Between the A12 and the River Lea, University of Cambridge


Between the A12 and the River Lea, University of Cambridge

Main bath

Medium bath

Between the A12 and the River Lea, University of Cambridge

Between the A12 and the River Lea, University of Cambridge


Students

year 2

3

Studio three

Naomi Black Josh Bristow Yoanne Chan Song Yun Eng Will Haynes Eva Johnson Max Martin Lucy NorÀeld Liùsaidh Macdonald Laurence Neal Joe Smith Yeshe Verhagen Frances Williams Will Woodhead

Tutors Bobby Open Stephen Smith

Between the A12 and the River Lea, University of Cambridge

Making and Exchange; Workshop / Craft School Plans for the ongoing regeneration of Fish Island focus on housing with a cultural / creative emphasis based on the current proliferation of artist’s studios. However, the ‘island’ has a history of Oil Works, Print Makers, Dye Makers, and other industrial processes. The canal is the artery that provided the means for the delivery of raw materials that were then prepared, processed and packed: products ranging from pickles to peanuts. The canal-side timber yards would have had constant trafÀc to and from the docks. As recently as the 1950s, up to 300 barges per tide – two tides per day – moved goods to and from the Thames along the Lea Navigation via Fish Island. These traces are manifest most obviously in the historic warehouses that set the street scale, buildings which have been reinvented and adapted over the years to suit differing demands. Most recently, live-work units and artist’s studios have dominated, with residents reworking the interior spaces for storage, work and everyday life. The buildings have a robustness that allows these changes to happen. Drawing on the area’s industrial pedigree, the studio concentrated on creating venues for making and exchange, offering points of focus for the community. Within the context of the project briefs and the questions of legacy and adaptability raised by Fish Island and the Olympic Park, the studio explored the ability of a building to absorb and withstand change, while still remaining rooted in its place. The Àrst project was a response to questions raised by the short-term event and longer-term legacy demands of the Olympic site. The title Market-Place could be understood as a place for the exchange of goods, services or ideas: essentially a point of interaction or gathering. There was a choice of three briefs: a bookshop, cycle repair shop / store, and a nursery (of the plant kind). Project 2 involved the design of a centre for furniture making, considered as the heart of the local community; a place where people can meet, share ideas and learn new skills. It drew on the deep culture of making that has formed the foundation of Fish Island, and on the presence of small industrial and warehouse units that house woodworking and joinery workshops on Fish Island and in Hackney Wick, and which offer opportunities for future employment or start-up. A series of internal and external public, exhibition, meeting and teaching spaces related to three primary workshops: for working raw materials (wood, metal, plastic…); assembling components (gluing, screwing, welding…); and Ànishing (oiling, spraying, polishing, upholstering…).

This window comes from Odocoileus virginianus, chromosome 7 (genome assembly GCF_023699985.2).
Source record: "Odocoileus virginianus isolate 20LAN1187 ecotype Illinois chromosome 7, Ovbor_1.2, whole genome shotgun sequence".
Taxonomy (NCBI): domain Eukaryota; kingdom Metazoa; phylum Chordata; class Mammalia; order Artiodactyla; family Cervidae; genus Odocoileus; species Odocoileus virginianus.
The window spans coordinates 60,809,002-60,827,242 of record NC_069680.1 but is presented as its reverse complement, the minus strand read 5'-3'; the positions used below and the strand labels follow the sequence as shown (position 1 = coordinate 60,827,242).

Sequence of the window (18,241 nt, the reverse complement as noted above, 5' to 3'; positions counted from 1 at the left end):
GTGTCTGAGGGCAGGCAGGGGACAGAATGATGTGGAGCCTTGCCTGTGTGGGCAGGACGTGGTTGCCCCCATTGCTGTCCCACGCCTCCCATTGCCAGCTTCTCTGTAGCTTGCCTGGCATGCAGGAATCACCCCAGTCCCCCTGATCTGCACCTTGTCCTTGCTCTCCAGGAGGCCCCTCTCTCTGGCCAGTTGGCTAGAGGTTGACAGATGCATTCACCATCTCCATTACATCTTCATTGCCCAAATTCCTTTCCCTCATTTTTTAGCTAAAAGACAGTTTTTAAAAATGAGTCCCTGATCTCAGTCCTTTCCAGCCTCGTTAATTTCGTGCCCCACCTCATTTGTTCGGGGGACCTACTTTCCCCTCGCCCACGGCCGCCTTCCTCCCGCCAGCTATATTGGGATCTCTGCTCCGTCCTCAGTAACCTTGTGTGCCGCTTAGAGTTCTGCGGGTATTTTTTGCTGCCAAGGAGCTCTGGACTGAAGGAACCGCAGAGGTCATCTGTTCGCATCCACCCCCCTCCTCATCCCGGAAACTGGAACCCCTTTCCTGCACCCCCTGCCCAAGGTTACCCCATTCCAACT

Between the A12 and the River Lea, University of Cambridge Between the A12 and the River Lea, University of Cambridge

Song Yun Between the A12 and the River Lea, University of Cambridge

The project is to become a workshop that invites furniture makers/collectives for a period of residency where they would create unique collections for sale/exhibition in the main showroom and also collaborate with the larger artist community of Àsh island on sculptures/street furniture/public art installations that could be exhibited on an allocated piece of land just outside the workshop that fronts the canal. Between the A12 and the River Lea, University of Cambridge